Thrive In The Age of Hyperspecialization

LinkedIn Article by Tim Williams 
September 15, 2014

Now that most national marketers employ the services of at least a dozen or more agencies, it should be increasingly clear to the marketing services industry that there really is no such thing as an “Agency of Record.” Instead, agencies serve as specialists in a constellation of service providers, and the trend toward specialization is increasing as the marketing environment continues to grow in complexity.

Today’s marketing programs are much like a modern-day aircraft, beautiful when assembled, but made from many different parts from many different companies. The new Boeing 787 Dreamliner is made up of sections supplied by specialized producers in countries literally around the world. The wings are made by an expert manufacturer in Japan. The landing gear comes from France. Cargo access doors are made in Sweden. The center fuselage comes from Italy. Couldn’t Boeing do all of this by itself? No, actually. Each of these components has state-of-the-art technology that Boeing wouldn’t be able to replicate without a massive investment of resources.


Like any undertaking of this scale, the development of the 787 has had its delays and hiccups. But the finished product is immensely impressive -- a leading edge aircraft made possible only through the efforts and collaboration of a federation of experts.

Specialized knowledge

Similarly, today’s business landscape is populated with marketing technology and specialized knowledge that no single company (or single agency) could reasonably master. But of course, that doesn’t stop most firms from continuing to claim “full service” offerings, as if they’re experts in everything from ethnographic research to data analytics.

The forces of disintermediation have moved the marketing services business into the “long tail” described by former Wired editor Chris Anderson – and it's never going back. The manifestation of this phenomenon is that some of the most successful and admired brands on the planet -- such as Coca-Cola -- employ the services of well over 100 agencies.

Why do marketers seek out so many specialized providers? Because they are increasingly of the opinion that no one agency can possibly be good at everything. Mondelez International marketing executive Dana Anderson describes how digital has created thousands of new media. "It's just not possible for one agency to be expert in all these areas," says Andrews. "So we've significantly expanded our roster of agencies."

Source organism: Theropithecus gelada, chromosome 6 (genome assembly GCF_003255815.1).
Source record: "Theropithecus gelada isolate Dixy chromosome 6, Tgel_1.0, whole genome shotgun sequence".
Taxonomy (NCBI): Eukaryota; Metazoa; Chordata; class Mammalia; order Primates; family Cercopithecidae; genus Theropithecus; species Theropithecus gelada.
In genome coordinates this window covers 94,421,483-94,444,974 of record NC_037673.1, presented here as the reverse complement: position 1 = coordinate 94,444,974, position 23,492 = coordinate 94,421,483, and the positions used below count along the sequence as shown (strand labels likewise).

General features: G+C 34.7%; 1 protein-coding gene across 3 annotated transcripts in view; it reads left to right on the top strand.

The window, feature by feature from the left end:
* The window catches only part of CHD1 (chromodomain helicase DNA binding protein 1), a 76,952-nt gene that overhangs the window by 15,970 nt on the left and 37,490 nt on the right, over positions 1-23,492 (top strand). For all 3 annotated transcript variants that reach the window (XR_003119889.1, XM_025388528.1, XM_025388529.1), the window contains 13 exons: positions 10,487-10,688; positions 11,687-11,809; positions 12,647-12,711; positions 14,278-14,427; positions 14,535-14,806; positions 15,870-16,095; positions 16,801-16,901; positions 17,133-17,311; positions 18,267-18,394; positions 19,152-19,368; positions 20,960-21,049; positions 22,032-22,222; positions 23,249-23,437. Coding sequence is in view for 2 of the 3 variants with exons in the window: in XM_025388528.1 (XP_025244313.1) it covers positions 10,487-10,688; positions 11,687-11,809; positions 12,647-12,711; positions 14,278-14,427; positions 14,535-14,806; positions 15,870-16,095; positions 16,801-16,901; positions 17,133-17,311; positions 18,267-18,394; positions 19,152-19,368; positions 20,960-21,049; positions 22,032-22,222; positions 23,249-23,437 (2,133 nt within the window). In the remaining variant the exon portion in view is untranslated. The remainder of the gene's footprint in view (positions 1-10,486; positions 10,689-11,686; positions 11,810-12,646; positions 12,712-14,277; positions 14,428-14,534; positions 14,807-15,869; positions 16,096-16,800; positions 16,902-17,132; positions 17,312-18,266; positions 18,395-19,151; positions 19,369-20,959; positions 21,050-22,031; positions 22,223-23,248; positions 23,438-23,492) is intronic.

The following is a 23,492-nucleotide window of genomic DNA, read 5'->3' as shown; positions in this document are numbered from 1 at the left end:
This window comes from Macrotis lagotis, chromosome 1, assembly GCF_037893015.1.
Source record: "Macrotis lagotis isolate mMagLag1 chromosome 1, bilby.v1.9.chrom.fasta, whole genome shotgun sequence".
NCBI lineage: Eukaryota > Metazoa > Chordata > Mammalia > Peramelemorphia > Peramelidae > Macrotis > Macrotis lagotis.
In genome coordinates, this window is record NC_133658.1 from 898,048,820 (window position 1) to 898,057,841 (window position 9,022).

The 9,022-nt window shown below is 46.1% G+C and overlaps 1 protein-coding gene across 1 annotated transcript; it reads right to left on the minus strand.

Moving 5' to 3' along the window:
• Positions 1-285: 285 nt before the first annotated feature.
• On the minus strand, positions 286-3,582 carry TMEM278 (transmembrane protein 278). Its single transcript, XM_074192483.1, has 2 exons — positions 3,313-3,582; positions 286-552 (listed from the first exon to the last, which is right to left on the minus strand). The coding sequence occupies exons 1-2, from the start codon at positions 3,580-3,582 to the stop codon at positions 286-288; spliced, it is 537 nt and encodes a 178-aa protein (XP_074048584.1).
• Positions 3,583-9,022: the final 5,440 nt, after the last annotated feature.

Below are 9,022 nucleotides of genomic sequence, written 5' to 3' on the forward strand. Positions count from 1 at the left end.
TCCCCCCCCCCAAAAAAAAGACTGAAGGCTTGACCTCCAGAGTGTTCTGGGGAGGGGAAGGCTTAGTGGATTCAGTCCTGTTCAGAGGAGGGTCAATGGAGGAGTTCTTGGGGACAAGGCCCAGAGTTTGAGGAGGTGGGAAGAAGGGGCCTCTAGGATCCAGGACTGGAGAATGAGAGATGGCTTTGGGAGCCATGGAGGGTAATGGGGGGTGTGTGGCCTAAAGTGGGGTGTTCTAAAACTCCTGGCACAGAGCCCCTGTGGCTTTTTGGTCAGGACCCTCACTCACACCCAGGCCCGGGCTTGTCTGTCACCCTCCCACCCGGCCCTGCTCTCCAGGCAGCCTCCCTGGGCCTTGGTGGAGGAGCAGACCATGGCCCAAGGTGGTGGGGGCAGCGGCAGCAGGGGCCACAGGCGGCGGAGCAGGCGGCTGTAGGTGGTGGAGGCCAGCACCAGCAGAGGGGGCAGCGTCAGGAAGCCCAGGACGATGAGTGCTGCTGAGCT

In the U.K., a new study by Marketing Week reports that “specialist consultants are gaining ground on agencies as marketers’ first port of call for business advice.” So when agencies insist on playing the role of “generalist” they move down on the list of trusted advisers, behind strategy specialists, channel planning specialists, experiential marketing specialists, service design specialists, and the rest of the focused firms that comprise the long tail of marketing.

Four key questions to focus your firm

The way to thrive, not just survive, in this ecosystem is to identify, embrace, and cultivate a unique area of focus, not run away from it. Your positioning strategy is found at the intersection of four areas:


The task here is to identify not just capabilities but competencies -- services that can be delivered in a dependable, differentiating way. Defining what’s core to the organization is often the result of disaggregating a short list services and abilities — breaking them down into component parts to find what’s truly distinctive.


Defining an effective positioning strategy means having a clear definition and understanding of your best customer – the types of clients your firm is best suited to serve. This requires deep exploration of the firm’s experience in business categories, industries, market segments, and types of audiences.


Next, identify the standards by which the firm operates, serves its clients, and makes daily decisions. This is about how you’re differentiated by your unique philosophies, approaches, and methodologies.


Last but definitely not least, articulate a reason for your firm's existence that transcends making money. Your purpose is at the center of who you really are as an enterprise.

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By answering these four questions honestly and creatively, you bring into focus possible positioning strategies for your firm. Of these four areas, one will generally serve as the cornerstone of your strategy. For example, WHAT specialists are those who focus on a particular service, such as social, shopper marketing, CRM, etc. WHO specialists are experts in a particular category, such as healthcare, retail, and travel; or an audience, such as Hispanics, seniors, or women. HOW specialists have a uniquely differentiating business model, like a crowdsourced creative department or a virtual structure. WHY specialists are those firms who are explicitly devoted to causes or movements of some kind.

One thing is for certain: the marketing world (and the business world at large) is increasingly dominated by focused business models. The agencies moving up in Advertising Age’s annual size rankings are concentrated in areas like CRM, digital, public relations, and healthcare. The agencies moving down in the size rankings are (you guessed it) the generalists. This trend has been playing out for at least a decade, and appears be accelerating. Some of the "full service" model agencies that ranked 1st or 2nd just ten years ago now rank 10 or 20.

While it’s important to be aware of this trend, it’s even more important to understand the dynamics behind it. The disintermediated marketplace can become an opportunity -- not just a challenge -- if we stay focused on what today’s buyers of professional services will continue to need in ever greater abundance: specialized knowledge and expertise.